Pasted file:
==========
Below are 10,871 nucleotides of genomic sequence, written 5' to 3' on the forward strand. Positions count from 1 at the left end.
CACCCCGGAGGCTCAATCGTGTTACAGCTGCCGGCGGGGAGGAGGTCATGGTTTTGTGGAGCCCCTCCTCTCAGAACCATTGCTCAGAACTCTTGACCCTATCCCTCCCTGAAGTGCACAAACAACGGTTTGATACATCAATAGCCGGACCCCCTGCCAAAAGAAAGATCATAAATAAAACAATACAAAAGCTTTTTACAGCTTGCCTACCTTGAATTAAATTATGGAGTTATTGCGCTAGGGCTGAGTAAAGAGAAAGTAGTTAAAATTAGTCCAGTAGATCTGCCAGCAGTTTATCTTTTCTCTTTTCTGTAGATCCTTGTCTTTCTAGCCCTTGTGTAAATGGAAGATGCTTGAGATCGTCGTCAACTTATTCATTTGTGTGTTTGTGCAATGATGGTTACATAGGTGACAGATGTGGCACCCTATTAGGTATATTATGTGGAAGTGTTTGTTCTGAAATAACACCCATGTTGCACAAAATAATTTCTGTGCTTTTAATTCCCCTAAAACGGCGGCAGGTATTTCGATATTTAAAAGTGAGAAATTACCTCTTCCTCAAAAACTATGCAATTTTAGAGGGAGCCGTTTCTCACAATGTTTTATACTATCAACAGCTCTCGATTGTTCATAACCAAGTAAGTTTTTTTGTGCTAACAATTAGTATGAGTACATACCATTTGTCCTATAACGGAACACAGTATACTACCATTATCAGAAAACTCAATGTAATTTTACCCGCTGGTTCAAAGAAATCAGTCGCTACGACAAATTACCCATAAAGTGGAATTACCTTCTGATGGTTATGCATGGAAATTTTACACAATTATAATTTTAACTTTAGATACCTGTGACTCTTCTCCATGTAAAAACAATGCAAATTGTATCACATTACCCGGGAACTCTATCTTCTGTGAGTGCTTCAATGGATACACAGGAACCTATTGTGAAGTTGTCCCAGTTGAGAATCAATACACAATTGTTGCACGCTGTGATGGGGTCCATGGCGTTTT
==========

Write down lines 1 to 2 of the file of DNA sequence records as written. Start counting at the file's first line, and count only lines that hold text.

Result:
Below are 10,871 nucleotides of genomic sequence, written 5' to 3' on the forward strand. Positions count from 1 at the left end.
CACCCCGGAGGCTCAATCGTGTTACAGCTGCCGGCGGGGAGGAGGTCATGGTTTTGTGGAGCCCCTCCTCTCAGAACCATTGCTCAGAACTCTTGACCCTATCCCTCCCTGAAGTGCACAAACAACGGTTTGATACATCAATAGCCGGACCCCCTGCCAAAAGAAAGATCATAAATAAAACAATACAAAAGCTTTTTACAGCTTGCCTACCTTGAATTAAATTATGGAGTTATTGCGCTAGGGCTGAGTAAAGAGAAAGTAGTTAAAATTAGTCCAGTAGATCTGCCAGCAGTTTATCTTTTCTCTTTTCTGTAGATCCTTGTCTTTCTAGCCCTTGTGTAAATGGAAGATGCTTGAGATCGTCGTCAACTTATTCATTTGTGTGTTTGTGCAATGATGGTTACATAGGTGACAGATGTGGCACCCTATTAGGTATATTATGTGGAAGTGTTTGTTCTGAAATAACACCCATGTTGCACAAAATAATTTCTGTGCTTTTAATTCCCCTAAAACGGCGGCAGGTATTTCGATATTTAAAAGTGAGAAATTACCTCTTCCTCAAAAACTATGCAATTTTAGAGGGAGCCGTTTCTCACAATGTTTTATACTATCAACAGCTCTCGATTGTTCATAACCAAGTAAGTTTTTTTGTGCTAACAATTAGTATGAGTACATACCATTTGTCCTATAACGGAACACAGTATACTACCATTATCAGAAAACTCAATGTAATTTTACCCGCTGGTTCAAAGAAATCAGTCGCTACGACAAATTACCCATAAAGTGGAATTACCTTCTGATGGTTATGCATGGAAATTTTACACAATTATAATTTTAACTTTAGATACCTGTGACTCTTCTCCATGTAAAAACAATGCAAATTGTATCACATTACCCGGGAACTCTATCTTCTGTGAGTGCTTCAATGGATACACAGGAACCTATTGTGAAGTTGTCCCAGTTGAGAATCAATACACAATTGTTGCACGCTGTGATGGGGTCCATGGCGTTTT